One other important factor when it comes to maintaining a healthy grass in autumn is the effect that fallen leaves can have on your grass. Once again, with sun at a premium in late autumn you simply can’t afford to have your grass being denied light. For those that are a little rake-phobic, you mower (with the catcher attached) is the quickest and easiest way to pick up these leaves. You can combine your mowing and raking into one quick and easy job!

Winter is coming, but that needn’t spell trouble for your lawn. By knowing exactly how your lawn will react to the changing conditions, and altering your maintenance regime accordingly, you’ll have your warm-season lawn as healthy and happy as it can possibly be over the colder and drearier months.

If you’ve got any other questions or queries regarding autumn mowing, don’t hesitate to contact the friendly team at McKays

Does perennial ryegrass come back every year?

Perennial ryegrass is a type of grass that does indeed come back every year. This is in contrast to annual ryegrass, which only lives for one growing season before dying off. Perennial ryegrass is a popular choice for lawns and turfgrass because it is very hardy and can withstand a lot of wear and tear. It is also relatively low-maintenance, requiring only occasional mowing and watering.

How do you care for perennial ryegrass?

Perennial ryegrass is a versatile and hardy grass that is easy to care for. It tolerates a wide range of soils and climates, and is relatively drought-resistant. However, like all grasses, it does require some basic maintenance in order to stay healthy and looking its best.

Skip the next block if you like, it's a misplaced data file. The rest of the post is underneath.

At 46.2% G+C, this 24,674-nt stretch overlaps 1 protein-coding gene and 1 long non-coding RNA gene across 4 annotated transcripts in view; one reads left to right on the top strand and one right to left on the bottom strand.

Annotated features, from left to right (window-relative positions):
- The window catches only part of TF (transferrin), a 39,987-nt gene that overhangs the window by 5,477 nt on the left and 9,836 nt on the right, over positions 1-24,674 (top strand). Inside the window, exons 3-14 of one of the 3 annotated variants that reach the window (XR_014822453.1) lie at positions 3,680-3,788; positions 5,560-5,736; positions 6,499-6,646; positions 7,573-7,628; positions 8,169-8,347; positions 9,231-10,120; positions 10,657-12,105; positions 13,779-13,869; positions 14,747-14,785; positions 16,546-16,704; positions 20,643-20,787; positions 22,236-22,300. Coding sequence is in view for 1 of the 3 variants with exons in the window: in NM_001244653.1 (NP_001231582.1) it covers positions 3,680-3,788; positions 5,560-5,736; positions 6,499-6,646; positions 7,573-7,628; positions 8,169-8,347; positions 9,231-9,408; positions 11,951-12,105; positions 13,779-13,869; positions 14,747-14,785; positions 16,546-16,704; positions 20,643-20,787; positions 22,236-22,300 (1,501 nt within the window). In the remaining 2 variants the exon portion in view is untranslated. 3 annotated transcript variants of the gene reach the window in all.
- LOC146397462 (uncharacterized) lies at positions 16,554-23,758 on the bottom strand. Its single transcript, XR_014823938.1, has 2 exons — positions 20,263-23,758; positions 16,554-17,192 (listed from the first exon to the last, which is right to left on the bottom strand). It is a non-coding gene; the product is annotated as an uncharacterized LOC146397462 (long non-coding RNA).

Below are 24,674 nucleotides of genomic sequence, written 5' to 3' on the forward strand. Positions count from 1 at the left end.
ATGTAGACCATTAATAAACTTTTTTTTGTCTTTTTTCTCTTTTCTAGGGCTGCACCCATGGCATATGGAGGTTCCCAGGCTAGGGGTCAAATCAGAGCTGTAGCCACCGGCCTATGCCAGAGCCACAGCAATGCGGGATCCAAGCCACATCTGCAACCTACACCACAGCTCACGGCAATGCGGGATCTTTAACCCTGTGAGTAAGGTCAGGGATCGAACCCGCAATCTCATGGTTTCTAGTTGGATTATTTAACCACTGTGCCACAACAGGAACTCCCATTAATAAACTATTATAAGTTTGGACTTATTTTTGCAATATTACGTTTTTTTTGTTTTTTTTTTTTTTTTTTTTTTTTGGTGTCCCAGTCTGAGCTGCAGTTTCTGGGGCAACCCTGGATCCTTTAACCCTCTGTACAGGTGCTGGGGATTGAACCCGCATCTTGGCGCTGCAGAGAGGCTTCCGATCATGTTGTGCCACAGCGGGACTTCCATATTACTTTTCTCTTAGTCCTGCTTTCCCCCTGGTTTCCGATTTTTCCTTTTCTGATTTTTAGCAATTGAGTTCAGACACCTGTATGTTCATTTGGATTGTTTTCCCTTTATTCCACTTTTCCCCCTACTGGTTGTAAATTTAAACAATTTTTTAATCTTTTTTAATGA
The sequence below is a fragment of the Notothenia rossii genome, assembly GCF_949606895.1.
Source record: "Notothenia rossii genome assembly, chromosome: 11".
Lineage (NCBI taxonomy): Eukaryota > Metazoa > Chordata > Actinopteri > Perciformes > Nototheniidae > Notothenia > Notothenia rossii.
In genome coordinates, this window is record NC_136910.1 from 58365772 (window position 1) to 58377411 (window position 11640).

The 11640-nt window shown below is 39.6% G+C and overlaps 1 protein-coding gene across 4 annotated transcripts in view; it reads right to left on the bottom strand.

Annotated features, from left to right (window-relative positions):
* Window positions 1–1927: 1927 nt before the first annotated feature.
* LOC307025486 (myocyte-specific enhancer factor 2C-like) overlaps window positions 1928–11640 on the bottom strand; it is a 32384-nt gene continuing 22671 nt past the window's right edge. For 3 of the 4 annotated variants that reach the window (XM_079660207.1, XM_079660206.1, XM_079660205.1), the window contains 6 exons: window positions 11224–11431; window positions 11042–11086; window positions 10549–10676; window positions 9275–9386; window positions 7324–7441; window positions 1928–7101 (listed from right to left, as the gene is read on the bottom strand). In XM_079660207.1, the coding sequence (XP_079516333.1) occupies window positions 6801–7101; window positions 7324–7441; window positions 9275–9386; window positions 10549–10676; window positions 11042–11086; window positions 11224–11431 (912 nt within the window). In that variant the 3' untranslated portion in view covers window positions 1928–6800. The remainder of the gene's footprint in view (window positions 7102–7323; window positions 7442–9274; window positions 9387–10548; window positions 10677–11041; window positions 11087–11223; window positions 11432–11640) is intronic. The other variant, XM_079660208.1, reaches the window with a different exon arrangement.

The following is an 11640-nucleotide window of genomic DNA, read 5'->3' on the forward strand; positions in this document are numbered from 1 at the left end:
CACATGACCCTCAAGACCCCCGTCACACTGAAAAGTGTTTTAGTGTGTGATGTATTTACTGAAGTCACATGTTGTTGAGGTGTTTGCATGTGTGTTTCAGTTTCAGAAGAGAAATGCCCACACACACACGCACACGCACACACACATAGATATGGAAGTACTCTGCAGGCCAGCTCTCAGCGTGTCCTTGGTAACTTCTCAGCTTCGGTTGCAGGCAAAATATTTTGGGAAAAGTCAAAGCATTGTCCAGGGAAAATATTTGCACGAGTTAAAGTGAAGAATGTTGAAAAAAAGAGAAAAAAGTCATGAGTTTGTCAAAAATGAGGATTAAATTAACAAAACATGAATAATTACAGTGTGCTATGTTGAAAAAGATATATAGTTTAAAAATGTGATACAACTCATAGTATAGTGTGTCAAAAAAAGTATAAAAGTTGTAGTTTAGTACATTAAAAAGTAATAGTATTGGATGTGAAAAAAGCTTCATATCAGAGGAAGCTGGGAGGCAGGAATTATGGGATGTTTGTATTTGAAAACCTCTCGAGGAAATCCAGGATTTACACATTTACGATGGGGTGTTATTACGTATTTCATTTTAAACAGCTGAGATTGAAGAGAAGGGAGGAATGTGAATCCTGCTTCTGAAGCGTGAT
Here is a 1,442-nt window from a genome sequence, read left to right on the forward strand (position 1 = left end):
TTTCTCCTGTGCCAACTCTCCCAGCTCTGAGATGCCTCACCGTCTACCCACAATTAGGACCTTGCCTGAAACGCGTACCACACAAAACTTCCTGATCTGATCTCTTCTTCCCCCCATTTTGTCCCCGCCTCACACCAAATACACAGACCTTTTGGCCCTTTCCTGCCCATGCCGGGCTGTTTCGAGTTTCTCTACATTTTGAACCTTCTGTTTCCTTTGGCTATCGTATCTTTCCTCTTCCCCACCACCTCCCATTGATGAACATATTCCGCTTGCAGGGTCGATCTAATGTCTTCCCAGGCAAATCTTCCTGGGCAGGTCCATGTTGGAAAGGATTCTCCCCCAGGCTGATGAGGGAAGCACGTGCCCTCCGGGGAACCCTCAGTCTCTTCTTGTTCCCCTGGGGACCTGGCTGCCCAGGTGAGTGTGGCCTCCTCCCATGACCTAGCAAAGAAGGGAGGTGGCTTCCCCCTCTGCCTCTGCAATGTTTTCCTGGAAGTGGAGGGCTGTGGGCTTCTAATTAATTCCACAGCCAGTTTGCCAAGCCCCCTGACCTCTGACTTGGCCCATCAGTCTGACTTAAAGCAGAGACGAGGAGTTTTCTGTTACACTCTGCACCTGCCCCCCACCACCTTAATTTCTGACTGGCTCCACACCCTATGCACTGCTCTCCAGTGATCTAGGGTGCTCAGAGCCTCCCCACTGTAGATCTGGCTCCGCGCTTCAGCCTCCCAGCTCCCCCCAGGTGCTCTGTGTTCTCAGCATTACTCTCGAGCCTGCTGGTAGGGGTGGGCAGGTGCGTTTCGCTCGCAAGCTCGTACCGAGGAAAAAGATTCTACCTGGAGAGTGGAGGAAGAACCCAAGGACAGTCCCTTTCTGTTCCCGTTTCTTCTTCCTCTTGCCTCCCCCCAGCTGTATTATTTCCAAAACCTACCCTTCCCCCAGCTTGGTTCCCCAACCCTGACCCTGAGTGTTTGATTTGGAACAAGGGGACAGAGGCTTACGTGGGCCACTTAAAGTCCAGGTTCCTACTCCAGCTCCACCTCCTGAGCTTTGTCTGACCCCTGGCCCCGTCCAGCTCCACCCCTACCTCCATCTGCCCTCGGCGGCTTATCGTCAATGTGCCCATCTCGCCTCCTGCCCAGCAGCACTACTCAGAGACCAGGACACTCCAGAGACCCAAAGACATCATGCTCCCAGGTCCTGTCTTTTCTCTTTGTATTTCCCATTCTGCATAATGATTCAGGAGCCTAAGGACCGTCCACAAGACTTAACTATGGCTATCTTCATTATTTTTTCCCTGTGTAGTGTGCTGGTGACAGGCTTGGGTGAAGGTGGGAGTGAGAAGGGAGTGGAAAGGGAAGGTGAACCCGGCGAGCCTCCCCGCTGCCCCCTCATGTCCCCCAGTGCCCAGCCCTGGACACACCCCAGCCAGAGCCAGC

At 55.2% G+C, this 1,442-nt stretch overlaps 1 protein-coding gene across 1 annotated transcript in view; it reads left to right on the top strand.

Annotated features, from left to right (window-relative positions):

Mowing is the most important aspect of care for perennial ryegrass. It should be mowed regularly, at least once a week, to keep it from getting too tall. The height of the grass should be kept at around 3 inches. This will ensure that the grass stays dense and lush, and prevents it from developing bare patches.

Perennial ryegrass also needs to be fertilized periodically. A slow-release fertilizer should be applied every 6-8 weeks during the growing season. This will help the grass to maintain its green color and keep it from getting thin and weak.

Finally, perennial ryegrass needs to be watered regularly. It should be watered deeply and evenly, about 1 inch per week. This will help it to develop a deep root system and stay healthy during periods of drought.

How long does perennial ryegrass take to establish?

Perennial ryegrass is a type of grass that is often used for lawns, pastures, and other areas where a grassy surface is desired. It is a fast-growing grass that can establish itself quickly, often in as little as two weeks. Once established, it is a hardy grass that can tolerate a wide range of conditions, from drought to heavy traffic.

What time of year do you plant perennial ryegrass?

Perennial ryegrass is a cool-season grass, which means that it thrives in cooler temperatures and goes dormant in hot weather. In general, you should plant perennial ryegrass between Autumn and Spring, when the temperatures are cool. This gives the grass the best chance to establish itself.